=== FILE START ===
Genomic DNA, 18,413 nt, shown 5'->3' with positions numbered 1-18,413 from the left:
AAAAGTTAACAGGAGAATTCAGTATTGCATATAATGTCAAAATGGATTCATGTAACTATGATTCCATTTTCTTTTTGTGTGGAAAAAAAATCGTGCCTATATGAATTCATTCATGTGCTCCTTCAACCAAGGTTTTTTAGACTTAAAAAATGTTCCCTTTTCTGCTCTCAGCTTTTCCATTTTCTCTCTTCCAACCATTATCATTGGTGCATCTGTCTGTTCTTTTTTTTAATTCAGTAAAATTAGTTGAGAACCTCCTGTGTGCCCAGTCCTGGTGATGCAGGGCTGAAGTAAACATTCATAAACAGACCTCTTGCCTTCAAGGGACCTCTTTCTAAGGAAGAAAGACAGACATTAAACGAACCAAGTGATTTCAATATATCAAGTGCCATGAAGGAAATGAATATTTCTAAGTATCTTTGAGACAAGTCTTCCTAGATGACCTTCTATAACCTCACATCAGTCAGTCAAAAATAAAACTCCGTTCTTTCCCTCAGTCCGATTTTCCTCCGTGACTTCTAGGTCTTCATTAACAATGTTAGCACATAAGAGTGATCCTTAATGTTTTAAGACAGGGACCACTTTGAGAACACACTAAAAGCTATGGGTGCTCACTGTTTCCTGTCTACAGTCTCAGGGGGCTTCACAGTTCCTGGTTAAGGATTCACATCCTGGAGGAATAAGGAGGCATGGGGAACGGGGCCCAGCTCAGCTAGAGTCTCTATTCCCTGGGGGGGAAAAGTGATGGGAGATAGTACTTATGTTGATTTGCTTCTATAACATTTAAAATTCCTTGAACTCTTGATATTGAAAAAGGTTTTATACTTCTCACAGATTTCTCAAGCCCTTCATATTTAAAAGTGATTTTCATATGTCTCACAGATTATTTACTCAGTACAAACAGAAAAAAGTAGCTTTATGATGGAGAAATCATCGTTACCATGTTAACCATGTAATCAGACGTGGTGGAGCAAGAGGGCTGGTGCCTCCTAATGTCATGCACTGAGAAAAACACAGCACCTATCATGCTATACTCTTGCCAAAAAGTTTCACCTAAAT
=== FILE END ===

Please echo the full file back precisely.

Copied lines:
Genomic DNA, 18,413 nt, shown 5'->3' with positions numbered 1-18,413 from the left:
AAAAGTTAACAGGAGAATTCAGTATTGCATATAATGTCAAAATGGATTCATGTAACTATGATTCCATTTTCTTTTTGTGTGGAAAAAAAATCGTGCCTATATGAATTCATTCATGTGCTCCTTCAACCAAGGTTTTTTAGACTTAAAAAATGTTCCCTTTTCTGCTCTCAGCTTTTCCATTTTCTCTCTTCCAACCATTATCATTGGTGCATCTGTCTGTTCTTTTTTTTAATTCAGTAAAATTAGTTGAGAACCTCCTGTGTGCCCAGTCCTGGTGATGCAGGGCTGAAGTAAACATTCATAAACAGACCTCTTGCCTTCAAGGGACCTCTTTCTAAGGAAGAAAGACAGACATTAAACGAACCAAGTGATTTCAATATATCAAGTGCCATGAAGGAAATGAATATTTCTAAGTATCTTTGAGACAAGTCTTCCTAGATGACCTTCTATAACCTCACATCAGTCAGTCAAAAATAAAACTCCGTTCTTTCCCTCAGTCCGATTTTCCTCCGTGACTTCTAGGTCTTCATTAACAATGTTAGCACATAAGAGTGATCCTTAATGTTTTAAGACAGGGACCACTTTGAGAACACACTAAAAGCTATGGGTGCTCACTGTTTCCTGTCTACAGTCTCAGGGGGCTTCACAGTTCCTGGTTAAGGATTCACATCCTGGAGGAATAAGGAGGCATGGGGAACGGGGCCCAGCTCAGCTAGAGTCTCTATTCCCTGGGGGGGAAAAGTGATGGGAGATAGTACTTATGTTGATTTGCTTCTATAACATTTAAAATTCCTTGAACTCTTGATATTGAAAAAGGTTTTATACTTCTCACAGATTTCTCAAGCCCTTCATATTTAAAAGTGATTTTCATATGTCTCACAGATTATTTACTCAGTACAAACAGAAAAAAGTAGCTTTATGATGGAGAAATCATCGTTACCATGTTAACCATGTAATCAGACGTGGTGGAGCAAGAGGGCTGGTGCCTCCTAATGTCATGCACTGAGAAAAACACAGCACCTATCATGCTATACTCTTGCCAAAAAGTTTCACCTAAAT